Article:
Created by FindLaw's team of legal writers and editors| Last updated March 11, 2021
Creating a power of attorney for healthcare can help protect you against uncertainties that arise should you be rendered incapable of making your own medical decisions, whether through illness or injury. A power of attorney for healthcare is a legal document giving another person the right to make health care decisions in your place. If a power of attorney directive is not in place, your family and loved ones may have to go through an expensive and time-consuming court procedure in order to make your medical decisions.
What Powers Does a Power of Attorney for Healthcare Convey?
Typically, your healthcare agent will gain power of attorney over your medical decision only when you have been declared unable to act for yourself due to mental or physical disability. Under most powers of attorney, your healthcare agent will be able to:
Agree to or refuse treatment plans, medications, and pain management
Access your medical records and information
A contract for your healthcare services
Determine which doctors and specialists will treat you
Decide about organ and tissue donations, autopsy, and disposition of remains
You do not have to allow your healthcare agent to make every decision above. Your power of attorney can grant only the powers you wish to give your agent. Similarly, your healthcare agent cannot go against other directives you may have made, such as a living will.
When creating your power of attorney, pay particular attention to the powers you're granting your agent and when those powers are triggered.
Who Should be Your Healthcare Agent?
Your healthcare agent should be someone who knows you well and who you trust to carry out your wishes. Before selecting an agent, make sure to discuss what you would want to be done in the event of a medical emergency. Be certain that they will respect your goals and wishes. Often, individuals select a spouse, son or daughter, or close friend as their healthcare agent.
Be aware that your agent might not be available when needed. Designating at least one back-up agent can help you avoid any complications should your primary healthcare agent be unable to make decisions on your behalf.
Important Issues to Keep in Mind
It's important to avoid any issues that would prevent your power of attorney for healthcare from operating properly. Some issues to keep in mind include:
More than one person can act as your healthcare agent. This is most common when two or more children are given your power of attorney for healthcare. However, to make a decision on your behalf, all or a majority of your agents must agree. If they don't, they may have to go to court, creating costly and time-consuming delays.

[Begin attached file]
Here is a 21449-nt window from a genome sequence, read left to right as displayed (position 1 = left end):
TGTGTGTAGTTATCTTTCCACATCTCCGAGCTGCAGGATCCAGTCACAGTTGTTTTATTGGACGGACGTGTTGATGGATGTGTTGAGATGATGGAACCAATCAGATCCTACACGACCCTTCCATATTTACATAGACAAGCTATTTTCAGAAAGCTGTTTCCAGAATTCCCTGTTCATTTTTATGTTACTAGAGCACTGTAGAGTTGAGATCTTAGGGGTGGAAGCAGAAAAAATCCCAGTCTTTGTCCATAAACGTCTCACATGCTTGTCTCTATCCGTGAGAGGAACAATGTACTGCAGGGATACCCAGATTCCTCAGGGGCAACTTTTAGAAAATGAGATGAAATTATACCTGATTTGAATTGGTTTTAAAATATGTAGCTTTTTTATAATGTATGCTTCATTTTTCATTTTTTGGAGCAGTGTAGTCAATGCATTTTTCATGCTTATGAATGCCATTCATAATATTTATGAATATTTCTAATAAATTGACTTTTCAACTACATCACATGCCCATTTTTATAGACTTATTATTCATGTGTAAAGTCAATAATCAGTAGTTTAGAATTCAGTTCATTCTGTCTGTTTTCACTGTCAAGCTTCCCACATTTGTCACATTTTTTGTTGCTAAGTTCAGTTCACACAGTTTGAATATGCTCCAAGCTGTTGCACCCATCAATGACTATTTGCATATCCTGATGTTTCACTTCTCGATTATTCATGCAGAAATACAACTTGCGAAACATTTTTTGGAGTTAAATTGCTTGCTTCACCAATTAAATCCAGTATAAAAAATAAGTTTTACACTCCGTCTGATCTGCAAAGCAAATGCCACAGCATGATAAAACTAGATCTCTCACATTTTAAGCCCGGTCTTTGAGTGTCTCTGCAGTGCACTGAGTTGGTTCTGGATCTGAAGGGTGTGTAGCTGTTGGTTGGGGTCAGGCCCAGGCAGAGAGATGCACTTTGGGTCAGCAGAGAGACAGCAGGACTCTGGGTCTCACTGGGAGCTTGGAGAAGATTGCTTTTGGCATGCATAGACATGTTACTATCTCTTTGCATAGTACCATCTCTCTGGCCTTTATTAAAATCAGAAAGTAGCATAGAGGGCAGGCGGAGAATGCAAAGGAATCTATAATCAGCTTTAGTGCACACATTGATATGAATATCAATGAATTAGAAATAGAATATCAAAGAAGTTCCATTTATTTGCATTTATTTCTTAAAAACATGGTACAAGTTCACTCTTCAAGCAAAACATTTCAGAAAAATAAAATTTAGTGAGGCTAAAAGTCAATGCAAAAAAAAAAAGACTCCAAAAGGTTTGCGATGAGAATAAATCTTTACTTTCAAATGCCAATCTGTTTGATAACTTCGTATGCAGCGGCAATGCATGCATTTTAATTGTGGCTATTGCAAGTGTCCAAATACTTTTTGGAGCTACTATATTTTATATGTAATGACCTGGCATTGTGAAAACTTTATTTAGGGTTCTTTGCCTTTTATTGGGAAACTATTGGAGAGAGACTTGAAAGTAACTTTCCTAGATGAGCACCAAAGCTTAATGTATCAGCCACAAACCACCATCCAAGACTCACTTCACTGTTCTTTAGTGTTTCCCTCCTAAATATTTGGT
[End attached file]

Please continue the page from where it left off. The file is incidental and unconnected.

Using a Divorced Spouse as an Agent
If you make a power of attorney directive naming your spouse as your healthcare agent and you two later divorce, some states, such as Texas, will automatically revoke the power of attorney.
Conflicts Between Healthcare and Financial Agents
If you have created a power of attorney for healthcare, you may have also created a power of attorney for your finances. As with co-agents, your healthcare agent and your financial agent may disagree on your best interests, creating burdensome conflicts. It's important to select agents who you believe will work well together.
Every state allows for medical power of attorney directives, but the exact requirements vary from state to state. For example, Ohio and Texas don't allow you to use a universal or generic form to create a power of attorney. California and New York impose strict witness requirements if you're in a nursing home. Consulting with an attorney prior to creating a power of attorney for healthcare can help you avoid having your directive challenged because of a technicality.
If You've Been Called to Act as Someone's Agent
If you've become the healthcare agent for someone who is unable to make their own medical decisions, it's important that you act with their best interests in mind. Actions that directly or indirectly benefit you personally may be suspect. An attorney can help explain the actions available to you and any precautionary steps you can take to prevent your decisions from being challenged.